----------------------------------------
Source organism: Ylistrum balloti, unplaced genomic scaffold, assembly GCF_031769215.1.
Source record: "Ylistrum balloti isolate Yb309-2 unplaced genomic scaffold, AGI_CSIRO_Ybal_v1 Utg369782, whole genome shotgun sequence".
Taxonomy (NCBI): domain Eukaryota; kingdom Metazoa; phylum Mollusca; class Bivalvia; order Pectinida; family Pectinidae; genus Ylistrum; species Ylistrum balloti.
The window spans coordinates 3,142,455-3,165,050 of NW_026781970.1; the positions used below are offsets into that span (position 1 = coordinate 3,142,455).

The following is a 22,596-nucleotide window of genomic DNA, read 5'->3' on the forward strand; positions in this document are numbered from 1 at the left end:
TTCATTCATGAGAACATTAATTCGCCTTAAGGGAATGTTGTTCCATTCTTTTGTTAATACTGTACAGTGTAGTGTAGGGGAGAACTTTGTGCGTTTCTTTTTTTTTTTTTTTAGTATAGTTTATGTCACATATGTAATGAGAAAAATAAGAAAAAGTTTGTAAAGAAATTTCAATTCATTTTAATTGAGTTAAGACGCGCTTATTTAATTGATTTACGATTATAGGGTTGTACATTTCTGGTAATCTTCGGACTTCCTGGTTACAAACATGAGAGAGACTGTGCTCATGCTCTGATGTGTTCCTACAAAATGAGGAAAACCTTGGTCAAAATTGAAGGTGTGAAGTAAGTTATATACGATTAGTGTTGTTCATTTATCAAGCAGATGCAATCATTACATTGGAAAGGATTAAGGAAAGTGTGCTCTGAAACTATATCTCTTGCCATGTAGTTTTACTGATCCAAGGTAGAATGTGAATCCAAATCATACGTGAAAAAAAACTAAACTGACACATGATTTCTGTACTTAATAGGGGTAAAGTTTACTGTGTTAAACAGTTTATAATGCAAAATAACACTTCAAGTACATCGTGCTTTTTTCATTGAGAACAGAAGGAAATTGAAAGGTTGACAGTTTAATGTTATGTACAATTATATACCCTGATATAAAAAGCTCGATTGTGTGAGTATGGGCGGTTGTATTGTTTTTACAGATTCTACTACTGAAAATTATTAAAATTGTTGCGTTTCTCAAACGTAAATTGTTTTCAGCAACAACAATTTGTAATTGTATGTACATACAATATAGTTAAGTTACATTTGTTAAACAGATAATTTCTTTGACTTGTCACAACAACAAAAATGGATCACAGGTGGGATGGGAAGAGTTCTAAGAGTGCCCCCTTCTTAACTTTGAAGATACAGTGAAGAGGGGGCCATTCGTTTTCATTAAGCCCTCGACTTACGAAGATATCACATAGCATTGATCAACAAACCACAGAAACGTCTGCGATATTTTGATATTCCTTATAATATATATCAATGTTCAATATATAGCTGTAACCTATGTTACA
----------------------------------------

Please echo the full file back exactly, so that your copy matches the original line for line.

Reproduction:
Source organism: Ylistrum balloti, unplaced genomic scaffold, assembly GCF_031769215.1.
Source record: "Ylistrum balloti isolate Yb309-2 unplaced genomic scaffold, AGI_CSIRO_Ybal_v1 Utg369782, whole genome shotgun sequence".
Taxonomy (NCBI): domain Eukaryota; kingdom Metazoa; phylum Mollusca; class Bivalvia; order Pectinida; family Pectinidae; genus Ylistrum; species Ylistrum balloti.
The window spans coordinates 3,142,455-3,165,050 of NW_026781970.1; the positions used below are offsets into that span (position 1 = coordinate 3,142,455).

The following is a 22,596-nucleotide window of genomic DNA, read 5'->3' on the forward strand; positions in this document are numbered from 1 at the left end:
TTCATTCATGAGAACATTAATTCGCCTTAAGGGAATGTTGTTCCATTCTTTTGTTAATACTGTACAGTGTAGTGTAGGGGAGAACTTTGTGCGTTTCTTTTTTTTTTTTTTTAGTATAGTTTATGTCACATATGTAATGAGAAAAATAAGAAAAAGTTTGTAAAGAAATTTCAATTCATTTTAATTGAGTTAAGACGCGCTTATTTAATTGATTTACGATTATAGGGTTGTACATTTCTGGTAATCTTCGGACTTCCTGGTTACAAACATGAGAGAGACTGTGCTCATGCTCTGATGTGTTCCTACAAAATGAGGAAAACCTTGGTCAAAATTGAAGGTGTGAAGTAAGTTATATACGATTAGTGTTGTTCATTTATCAAGCAGATGCAATCATTACATTGGAAAGGATTAAGGAAAGTGTGCTCTGAAACTATATCTCTTGCCATGTAGTTTTACTGATCCAAGGTAGAATGTGAATCCAAATCATACGTGAAAAAAAACTAAACTGACACATGATTTCTGTACTTAATAGGGGTAAAGTTTACTGTGTTAAACAGTTTATAATGCAAAATAACACTTCAAGTACATCGTGCTTTTTTCATTGAGAACAGAAGGAAATTGAAAGGTTGACAGTTTAATGTTATGTACAATTATATACCCTGATATAAAAAGCTCGATTGTGTGAGTATGGGCGGTTGTATTGTTTTTACAGATTCTACTACTGAAAATTATTAAAATTGTTGCGTTTCTCAAACGTAAATTGTTTTCAGCAACAACAATTTGTAATTGTATGTACATACAATATAGTTAAGTTACATTTGTTAAACAGATAATTTCTTTGACTTGTCACAACAACAAAAATGGATCACAGGTGGGATGGGAAGAGTTCTAAGAGTGCCCCCTTCTTAACTTTGAAGATACAGTGAAGAGGGGGCCATTCGTTTTCATTAAGCCCTCGACTTACGAAGATATCACATAGCATTGATCAACAAACCACAGAAACGTCTGCGATATTTTGATATTCCTTATAATATATATCAATGTTCAATATATAGCTGTAACCTATGTTACA